If you were appropriately cautious and installed the leaked version of Windows 11 in a Virtual Machine rather than on a PC that already ran Windows 10, you may have been unable to activate it, and consequently have been running into this error:

Fortunately, there is a work-around available if you still want to explore the new OS, and that involves a few regedits.

Using the Windows 11 registry editor, the following new customizations are available:

[lwptoc title=”Windows 11 personalization”]

Switch back to the Windows 10 ‘Classic’ Start Menu

classic start menu windows 11

The main differentiator between Windows 10 and 11 is the new Start menu, but if you prefer the old look, it is only a registry edit away.

To switch to the old start menu create a DWORD 32-bit value named ‘Start_ShowClassicMode’ under the following path:

HKEY_CURRENT_USER\Software\Microsoft\Windows\CurrentVersion\Explorer\Advanced\ "Start_ShowClassicMode"

Possible DWORD 32-bit settings for the Start_ShowClassicMode value are:

0 = Use the new Windows 11 Start Menu
1 = Enable Windows 10 ‘Classic’ Start Menu

Windows 11 taskbar alignment

The other big differentiator is the centred taskbar, but this is also easy to revert using the ‘TaskbarAl ‘ Registry value.

To change the alignment, create a DWORD 32-bit value named ‘TaskbarAl’ under the following path:

HKEY_CURRENT_USER\Software\Microsoft\ Windows\CurrentVersion\Explorer\Advanced\ "TaskbarAl"

Possible DWORD 32-bit settings for the TaskbarAl value are:

0 = Left
1 = Center

Windows 11 taskbar size

You can also change the height and size of the icons on the taskbar via a Registry value named “TaskbarSi”, useful since the OS appears to lack an obvious tablet mode.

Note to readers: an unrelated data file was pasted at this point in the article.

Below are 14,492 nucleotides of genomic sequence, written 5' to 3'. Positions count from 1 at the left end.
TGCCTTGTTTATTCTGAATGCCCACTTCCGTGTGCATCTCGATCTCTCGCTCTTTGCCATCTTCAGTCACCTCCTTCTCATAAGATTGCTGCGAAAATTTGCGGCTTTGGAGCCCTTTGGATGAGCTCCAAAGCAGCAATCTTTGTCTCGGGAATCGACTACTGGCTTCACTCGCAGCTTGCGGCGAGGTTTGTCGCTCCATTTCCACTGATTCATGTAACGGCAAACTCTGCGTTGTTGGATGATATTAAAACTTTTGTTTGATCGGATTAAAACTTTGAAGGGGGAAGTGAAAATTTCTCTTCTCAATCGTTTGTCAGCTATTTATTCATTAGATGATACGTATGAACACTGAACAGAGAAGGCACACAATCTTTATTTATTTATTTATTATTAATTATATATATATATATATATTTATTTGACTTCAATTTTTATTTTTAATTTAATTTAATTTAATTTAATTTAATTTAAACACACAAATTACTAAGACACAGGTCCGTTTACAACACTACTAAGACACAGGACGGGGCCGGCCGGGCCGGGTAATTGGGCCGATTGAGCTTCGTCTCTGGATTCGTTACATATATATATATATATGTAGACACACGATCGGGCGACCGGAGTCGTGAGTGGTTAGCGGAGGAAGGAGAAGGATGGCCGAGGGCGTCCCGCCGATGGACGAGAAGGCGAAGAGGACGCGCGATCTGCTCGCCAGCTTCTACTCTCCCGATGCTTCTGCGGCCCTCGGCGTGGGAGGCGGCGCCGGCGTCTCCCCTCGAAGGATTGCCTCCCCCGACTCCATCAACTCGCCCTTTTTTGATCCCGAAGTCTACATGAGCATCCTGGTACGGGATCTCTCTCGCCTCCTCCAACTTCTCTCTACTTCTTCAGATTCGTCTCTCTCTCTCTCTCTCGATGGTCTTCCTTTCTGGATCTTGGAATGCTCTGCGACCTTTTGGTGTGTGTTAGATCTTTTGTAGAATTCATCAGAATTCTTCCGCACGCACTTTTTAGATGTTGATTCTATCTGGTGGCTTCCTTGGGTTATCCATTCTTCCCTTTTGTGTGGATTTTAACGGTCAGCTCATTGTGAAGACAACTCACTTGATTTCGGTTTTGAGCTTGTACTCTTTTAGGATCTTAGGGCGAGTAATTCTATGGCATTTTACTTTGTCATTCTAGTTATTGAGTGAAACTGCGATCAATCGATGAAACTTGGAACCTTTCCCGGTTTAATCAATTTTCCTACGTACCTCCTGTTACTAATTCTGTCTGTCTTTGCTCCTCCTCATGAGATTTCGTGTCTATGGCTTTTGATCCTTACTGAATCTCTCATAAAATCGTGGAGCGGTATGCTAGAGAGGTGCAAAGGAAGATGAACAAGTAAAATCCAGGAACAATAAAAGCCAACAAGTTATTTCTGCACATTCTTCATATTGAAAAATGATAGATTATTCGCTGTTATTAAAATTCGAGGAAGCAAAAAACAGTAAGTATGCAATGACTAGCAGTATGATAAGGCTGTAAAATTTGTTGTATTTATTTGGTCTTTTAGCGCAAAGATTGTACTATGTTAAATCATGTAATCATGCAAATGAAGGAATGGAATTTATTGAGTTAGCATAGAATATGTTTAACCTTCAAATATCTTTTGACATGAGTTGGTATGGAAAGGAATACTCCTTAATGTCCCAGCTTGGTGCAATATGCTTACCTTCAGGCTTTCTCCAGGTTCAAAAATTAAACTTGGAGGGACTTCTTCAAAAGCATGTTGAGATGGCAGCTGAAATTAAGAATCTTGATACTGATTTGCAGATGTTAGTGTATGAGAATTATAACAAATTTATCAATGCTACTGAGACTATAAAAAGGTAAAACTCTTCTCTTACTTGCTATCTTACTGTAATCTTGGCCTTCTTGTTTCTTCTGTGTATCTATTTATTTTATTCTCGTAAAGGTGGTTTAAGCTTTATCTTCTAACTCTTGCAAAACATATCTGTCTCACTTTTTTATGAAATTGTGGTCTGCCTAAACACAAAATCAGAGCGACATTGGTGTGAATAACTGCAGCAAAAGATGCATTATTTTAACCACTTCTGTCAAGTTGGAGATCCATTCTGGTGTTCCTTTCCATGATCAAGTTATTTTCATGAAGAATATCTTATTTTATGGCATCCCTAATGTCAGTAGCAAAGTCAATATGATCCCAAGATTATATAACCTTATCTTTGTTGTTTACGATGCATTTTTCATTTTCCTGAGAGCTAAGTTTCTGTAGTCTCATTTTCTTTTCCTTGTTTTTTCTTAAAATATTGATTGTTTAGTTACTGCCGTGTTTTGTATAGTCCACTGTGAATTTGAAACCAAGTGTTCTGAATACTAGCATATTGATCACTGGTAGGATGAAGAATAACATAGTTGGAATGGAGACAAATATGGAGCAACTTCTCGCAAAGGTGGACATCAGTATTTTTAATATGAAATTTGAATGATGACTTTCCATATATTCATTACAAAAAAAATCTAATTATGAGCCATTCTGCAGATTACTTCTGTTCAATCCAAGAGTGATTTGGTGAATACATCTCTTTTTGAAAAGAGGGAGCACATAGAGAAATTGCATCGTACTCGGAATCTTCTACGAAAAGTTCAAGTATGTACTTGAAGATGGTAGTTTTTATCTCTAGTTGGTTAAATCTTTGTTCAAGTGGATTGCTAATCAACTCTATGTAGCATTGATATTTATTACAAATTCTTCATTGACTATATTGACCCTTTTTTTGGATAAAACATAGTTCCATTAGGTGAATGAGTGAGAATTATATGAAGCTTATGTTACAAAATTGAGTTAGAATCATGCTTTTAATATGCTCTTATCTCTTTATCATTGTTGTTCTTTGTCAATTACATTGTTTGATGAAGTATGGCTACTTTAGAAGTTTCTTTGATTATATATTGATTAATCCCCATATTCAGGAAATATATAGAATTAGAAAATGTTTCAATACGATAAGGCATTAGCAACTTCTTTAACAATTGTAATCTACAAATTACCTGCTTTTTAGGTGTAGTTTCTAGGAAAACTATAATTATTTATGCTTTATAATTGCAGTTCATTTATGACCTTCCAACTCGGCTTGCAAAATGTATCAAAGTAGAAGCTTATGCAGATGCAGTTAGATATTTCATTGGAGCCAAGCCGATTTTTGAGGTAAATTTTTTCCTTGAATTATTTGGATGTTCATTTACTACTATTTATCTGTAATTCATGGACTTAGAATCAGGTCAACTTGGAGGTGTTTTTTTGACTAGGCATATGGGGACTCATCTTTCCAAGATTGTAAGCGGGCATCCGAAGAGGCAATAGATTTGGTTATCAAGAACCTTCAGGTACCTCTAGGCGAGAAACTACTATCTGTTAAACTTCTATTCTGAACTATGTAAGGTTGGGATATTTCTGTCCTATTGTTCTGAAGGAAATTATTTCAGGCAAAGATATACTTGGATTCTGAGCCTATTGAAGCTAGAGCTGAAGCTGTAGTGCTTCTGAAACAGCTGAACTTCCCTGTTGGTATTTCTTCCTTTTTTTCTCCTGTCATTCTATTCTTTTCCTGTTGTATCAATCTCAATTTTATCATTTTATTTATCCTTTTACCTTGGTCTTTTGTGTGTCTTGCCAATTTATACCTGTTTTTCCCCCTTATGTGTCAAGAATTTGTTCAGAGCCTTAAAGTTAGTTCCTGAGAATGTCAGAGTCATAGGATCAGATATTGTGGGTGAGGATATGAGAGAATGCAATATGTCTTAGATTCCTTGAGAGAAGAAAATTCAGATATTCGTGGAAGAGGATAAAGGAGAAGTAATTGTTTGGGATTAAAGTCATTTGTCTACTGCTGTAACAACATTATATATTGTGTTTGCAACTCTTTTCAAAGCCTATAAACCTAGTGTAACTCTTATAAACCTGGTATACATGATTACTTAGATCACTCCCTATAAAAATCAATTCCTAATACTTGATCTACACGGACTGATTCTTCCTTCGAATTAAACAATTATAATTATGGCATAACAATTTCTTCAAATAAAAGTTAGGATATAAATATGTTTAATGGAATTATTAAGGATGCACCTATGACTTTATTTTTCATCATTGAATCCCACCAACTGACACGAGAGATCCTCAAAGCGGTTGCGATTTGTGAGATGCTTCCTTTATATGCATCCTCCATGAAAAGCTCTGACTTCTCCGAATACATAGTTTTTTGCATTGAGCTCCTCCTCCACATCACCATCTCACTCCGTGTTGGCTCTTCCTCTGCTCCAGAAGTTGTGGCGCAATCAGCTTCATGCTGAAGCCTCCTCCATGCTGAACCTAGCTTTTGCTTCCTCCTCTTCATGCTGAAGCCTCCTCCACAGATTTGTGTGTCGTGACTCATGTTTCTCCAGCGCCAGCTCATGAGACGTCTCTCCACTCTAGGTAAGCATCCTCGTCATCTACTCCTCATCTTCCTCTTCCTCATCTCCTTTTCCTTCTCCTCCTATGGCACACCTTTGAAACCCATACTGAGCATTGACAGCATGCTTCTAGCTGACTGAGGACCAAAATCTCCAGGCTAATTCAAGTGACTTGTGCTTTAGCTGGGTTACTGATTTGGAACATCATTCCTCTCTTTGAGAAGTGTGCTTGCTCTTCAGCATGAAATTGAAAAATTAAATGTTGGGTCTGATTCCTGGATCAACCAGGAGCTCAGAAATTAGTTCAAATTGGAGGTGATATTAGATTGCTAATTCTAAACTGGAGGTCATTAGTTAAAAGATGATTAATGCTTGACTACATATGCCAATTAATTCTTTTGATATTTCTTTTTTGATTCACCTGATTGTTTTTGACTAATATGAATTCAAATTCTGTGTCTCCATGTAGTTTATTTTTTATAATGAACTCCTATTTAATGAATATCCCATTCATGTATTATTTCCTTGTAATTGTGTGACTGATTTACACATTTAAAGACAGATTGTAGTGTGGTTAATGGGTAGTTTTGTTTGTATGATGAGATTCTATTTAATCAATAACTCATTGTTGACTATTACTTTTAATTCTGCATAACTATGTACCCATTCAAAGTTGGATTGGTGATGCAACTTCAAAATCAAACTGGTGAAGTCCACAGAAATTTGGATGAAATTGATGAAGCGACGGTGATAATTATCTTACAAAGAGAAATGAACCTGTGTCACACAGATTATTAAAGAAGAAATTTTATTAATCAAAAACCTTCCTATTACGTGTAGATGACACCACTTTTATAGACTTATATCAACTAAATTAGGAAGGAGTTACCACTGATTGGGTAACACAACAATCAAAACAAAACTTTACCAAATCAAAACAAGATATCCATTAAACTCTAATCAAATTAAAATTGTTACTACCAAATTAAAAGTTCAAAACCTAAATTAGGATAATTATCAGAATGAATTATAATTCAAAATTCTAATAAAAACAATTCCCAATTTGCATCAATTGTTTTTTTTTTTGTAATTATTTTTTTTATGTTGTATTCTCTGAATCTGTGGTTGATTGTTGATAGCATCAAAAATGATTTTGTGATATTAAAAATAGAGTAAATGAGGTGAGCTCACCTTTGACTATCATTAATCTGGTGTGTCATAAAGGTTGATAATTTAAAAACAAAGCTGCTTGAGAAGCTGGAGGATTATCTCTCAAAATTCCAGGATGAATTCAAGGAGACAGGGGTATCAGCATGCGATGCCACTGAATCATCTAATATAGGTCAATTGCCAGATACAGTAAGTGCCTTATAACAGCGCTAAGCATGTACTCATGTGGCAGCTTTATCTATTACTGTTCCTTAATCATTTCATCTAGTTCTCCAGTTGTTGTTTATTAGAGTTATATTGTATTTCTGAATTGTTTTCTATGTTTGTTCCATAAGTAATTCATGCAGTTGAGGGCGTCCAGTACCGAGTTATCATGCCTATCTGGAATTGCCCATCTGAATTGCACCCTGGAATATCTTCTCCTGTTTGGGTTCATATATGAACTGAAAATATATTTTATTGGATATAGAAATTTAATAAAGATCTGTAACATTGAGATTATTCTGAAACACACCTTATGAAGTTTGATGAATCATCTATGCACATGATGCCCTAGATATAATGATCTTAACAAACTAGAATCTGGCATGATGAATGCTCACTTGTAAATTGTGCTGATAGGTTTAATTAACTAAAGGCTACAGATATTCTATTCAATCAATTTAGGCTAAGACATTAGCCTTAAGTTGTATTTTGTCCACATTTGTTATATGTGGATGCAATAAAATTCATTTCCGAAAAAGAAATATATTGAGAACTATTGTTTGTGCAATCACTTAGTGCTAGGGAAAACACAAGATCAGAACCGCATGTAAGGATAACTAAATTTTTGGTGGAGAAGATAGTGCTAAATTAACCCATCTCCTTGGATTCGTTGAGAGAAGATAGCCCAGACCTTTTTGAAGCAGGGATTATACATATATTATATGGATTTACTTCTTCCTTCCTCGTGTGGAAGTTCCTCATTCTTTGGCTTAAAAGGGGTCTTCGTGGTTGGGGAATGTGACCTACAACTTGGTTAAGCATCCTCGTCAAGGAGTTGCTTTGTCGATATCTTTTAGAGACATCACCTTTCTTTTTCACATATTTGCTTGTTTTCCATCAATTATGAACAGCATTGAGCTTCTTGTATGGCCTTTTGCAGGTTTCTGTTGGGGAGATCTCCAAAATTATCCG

To modify this registry value, create a DWORD 32-bit value named ‘TaskbarSi’ under the following path:

HKEY_CURRENT_USER\Software\Microsoft\ Windows\CurrentVersion\Explorer\Advanced\ "TaskbarSi"

Possible DWORD 32-bit settings for the TaskbarSi value are:

0 = Small
1 = Medium
2 = Large

Widgets icon visibility on the taskbar

Other options including showing or hiding the Widgets button, which many feel is an unnecessary addition to the OS.

To hide the Widget button create a DWORD 32-bit value named ‘TaskbarDa’ under the following path:

HKEY_CURRENT_USER\Software\Microsoft\ Windows\CurrentVersion\Explorer\Advanced\ "TaskbarDa"

Possible DWORD 32-bit settings for the TaskbarDa value are:

0 = Hidden
1 = Visible

Enable or disable the new Windows 11 Snap Assist flyout

Lastly, one of the cooler additions to Windows 11 is the new Snap Assist feature, which can be seen demoed in the video above.

If that however rubs you the wrong way, you can disable it by creating a DWORD 32-bit value named ‘EnableSnapAssistFlyout’ under the following path:

HKEY_CURRENT_USER\Software\Microsoft\Windows\CurrentVersion\Explorer\Advanced\ "EnableSnapAssistFlyout"

Possible DWORD 32-bit settings for the EnableSnapAssistFlyout value are:

0 = Disable
1 = Enable

You need to restart Windows 11 or the Windows Explorer process for changes to this setting to take effect.

Have our readers come across any other cool Windows 11 Registry edits? Let us know below.

via BleepingComputer

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